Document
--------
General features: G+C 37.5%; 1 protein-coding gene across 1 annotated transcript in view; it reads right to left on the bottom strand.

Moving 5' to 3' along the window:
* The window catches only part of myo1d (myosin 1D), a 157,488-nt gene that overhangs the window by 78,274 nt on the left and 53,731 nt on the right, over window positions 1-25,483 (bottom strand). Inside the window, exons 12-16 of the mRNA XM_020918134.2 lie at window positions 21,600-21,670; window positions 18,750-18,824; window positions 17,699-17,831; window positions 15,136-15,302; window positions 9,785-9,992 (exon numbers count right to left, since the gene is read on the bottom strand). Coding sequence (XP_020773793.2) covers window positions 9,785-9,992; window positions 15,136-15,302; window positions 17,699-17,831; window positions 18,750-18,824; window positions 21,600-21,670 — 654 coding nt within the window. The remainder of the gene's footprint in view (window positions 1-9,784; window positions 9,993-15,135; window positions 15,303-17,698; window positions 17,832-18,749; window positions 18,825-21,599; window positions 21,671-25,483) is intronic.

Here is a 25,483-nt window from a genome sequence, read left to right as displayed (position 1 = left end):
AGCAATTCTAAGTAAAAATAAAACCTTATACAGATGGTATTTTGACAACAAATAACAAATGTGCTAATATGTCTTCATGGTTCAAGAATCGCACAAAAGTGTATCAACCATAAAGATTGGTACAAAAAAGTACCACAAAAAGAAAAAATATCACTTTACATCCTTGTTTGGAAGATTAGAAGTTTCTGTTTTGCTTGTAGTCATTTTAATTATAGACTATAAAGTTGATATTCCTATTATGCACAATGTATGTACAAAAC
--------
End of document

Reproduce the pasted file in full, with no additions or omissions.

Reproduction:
General features: G+C 37.5%; 1 protein-coding gene across 1 annotated transcript in view; it reads right to left on the bottom strand.

Moving 5' to 3' along the window:
* The window catches only part of myo1d (myosin 1D), a 157,488-nt gene that overhangs the window by 78,274 nt on the left and 53,731 nt on the right, over window positions 1-25,483 (bottom strand). Inside the window, exons 12-16 of the mRNA XM_020918134.2 lie at window positions 21,600-21,670; window positions 18,750-18,824; window positions 17,699-17,831; window positions 15,136-15,302; window positions 9,785-9,992 (exon numbers count right to left, since the gene is read on the bottom strand). Coding sequence (XP_020773793.2) covers window positions 9,785-9,992; window positions 15,136-15,302; window positions 17,699-17,831; window positions 18,750-18,824; window positions 21,600-21,670 — 654 coding nt within the window. The remainder of the gene's footprint in view (window positions 1-9,784; window positions 9,993-15,135; window positions 15,303-17,698; window positions 17,832-18,749; window positions 18,825-21,599; window positions 21,671-25,483) is intronic.

Here is a 25,483-nt window from a genome sequence, read left to right as displayed (position 1 = left end):
AGCAATTCTAAGTAAAAATAAAACCTTATACAGATGGTATTTTGACAACAAATAACAAATGTGCTAATATGTCTTCATGGTTCAAGAATCGCACAAAAGTGTATCAACCATAAAGATTGGTACAAAAAAGTACCACAAAAAGAAAAAATATCACTTTACATCCTTGTTTGGAAGATTAGAAGTTTCTGTTTTGCTTGTAGTCATTTTAATTATAGACTATAAAGTTGATATTCCTATTATGCACAATGTATGTACAAAAC